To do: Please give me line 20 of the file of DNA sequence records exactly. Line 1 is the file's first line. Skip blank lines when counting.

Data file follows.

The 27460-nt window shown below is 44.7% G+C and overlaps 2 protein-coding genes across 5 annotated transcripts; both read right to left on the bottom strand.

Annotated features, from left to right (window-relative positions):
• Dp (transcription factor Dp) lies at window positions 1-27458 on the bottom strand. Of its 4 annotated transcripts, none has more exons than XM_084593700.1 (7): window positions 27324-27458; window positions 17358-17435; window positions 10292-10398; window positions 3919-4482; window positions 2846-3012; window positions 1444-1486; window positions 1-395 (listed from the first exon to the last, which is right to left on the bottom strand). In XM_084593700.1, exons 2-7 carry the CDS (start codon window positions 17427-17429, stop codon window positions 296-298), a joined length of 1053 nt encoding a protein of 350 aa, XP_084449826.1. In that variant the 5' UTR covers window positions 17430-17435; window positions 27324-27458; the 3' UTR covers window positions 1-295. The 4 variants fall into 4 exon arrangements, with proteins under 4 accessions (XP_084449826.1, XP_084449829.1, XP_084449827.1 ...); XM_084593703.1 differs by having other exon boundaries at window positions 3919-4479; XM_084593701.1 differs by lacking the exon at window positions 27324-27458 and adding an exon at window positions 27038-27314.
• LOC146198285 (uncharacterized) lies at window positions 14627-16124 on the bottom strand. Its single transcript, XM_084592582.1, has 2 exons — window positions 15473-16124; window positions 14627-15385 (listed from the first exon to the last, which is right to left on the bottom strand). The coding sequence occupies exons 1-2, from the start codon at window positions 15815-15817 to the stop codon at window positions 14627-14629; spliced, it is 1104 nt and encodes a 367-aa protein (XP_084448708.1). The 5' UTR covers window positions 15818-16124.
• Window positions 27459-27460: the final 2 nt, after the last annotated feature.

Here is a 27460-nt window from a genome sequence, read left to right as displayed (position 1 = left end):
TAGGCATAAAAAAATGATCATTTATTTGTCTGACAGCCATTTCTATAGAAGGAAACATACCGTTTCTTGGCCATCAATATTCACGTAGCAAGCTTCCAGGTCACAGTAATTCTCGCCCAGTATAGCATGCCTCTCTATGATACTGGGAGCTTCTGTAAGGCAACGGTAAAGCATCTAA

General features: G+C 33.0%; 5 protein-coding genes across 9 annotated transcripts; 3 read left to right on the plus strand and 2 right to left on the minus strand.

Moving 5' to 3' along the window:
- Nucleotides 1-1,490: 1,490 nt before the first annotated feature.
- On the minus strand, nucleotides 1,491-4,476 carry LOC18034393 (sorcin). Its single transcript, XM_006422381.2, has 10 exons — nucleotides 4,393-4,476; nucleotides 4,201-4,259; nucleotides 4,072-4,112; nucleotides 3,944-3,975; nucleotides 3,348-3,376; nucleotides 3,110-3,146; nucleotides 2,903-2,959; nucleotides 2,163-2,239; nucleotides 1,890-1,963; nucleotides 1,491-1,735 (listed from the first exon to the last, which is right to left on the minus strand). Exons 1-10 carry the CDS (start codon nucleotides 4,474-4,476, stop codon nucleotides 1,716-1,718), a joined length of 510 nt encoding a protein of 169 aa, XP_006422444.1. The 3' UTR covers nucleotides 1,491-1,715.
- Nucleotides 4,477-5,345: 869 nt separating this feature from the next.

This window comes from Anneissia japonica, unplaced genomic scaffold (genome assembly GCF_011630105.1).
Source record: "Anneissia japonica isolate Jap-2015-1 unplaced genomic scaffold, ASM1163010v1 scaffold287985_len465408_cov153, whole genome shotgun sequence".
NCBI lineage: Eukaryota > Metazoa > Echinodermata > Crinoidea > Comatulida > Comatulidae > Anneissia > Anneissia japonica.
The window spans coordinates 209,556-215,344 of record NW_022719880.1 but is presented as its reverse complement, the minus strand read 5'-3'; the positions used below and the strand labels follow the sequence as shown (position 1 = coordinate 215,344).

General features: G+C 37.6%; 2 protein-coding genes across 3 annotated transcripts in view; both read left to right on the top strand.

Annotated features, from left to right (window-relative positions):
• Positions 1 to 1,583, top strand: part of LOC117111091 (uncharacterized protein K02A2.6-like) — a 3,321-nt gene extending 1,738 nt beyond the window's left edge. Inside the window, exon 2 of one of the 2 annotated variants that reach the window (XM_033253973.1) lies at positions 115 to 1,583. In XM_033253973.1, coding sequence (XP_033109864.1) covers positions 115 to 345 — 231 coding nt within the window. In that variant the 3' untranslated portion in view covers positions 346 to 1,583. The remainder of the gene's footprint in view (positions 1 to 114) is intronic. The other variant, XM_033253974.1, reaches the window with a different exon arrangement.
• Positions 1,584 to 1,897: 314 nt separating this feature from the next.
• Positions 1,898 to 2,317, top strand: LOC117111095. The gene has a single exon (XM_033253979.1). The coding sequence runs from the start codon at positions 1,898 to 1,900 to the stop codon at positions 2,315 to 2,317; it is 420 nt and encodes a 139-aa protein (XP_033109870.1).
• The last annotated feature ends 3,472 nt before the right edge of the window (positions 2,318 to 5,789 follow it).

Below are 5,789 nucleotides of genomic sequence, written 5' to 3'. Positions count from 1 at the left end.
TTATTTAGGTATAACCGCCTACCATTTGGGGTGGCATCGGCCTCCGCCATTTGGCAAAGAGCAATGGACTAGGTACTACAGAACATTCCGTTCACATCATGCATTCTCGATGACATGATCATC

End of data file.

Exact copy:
• Positions 1,584 to 1,897: 314 nt separating this feature from the next.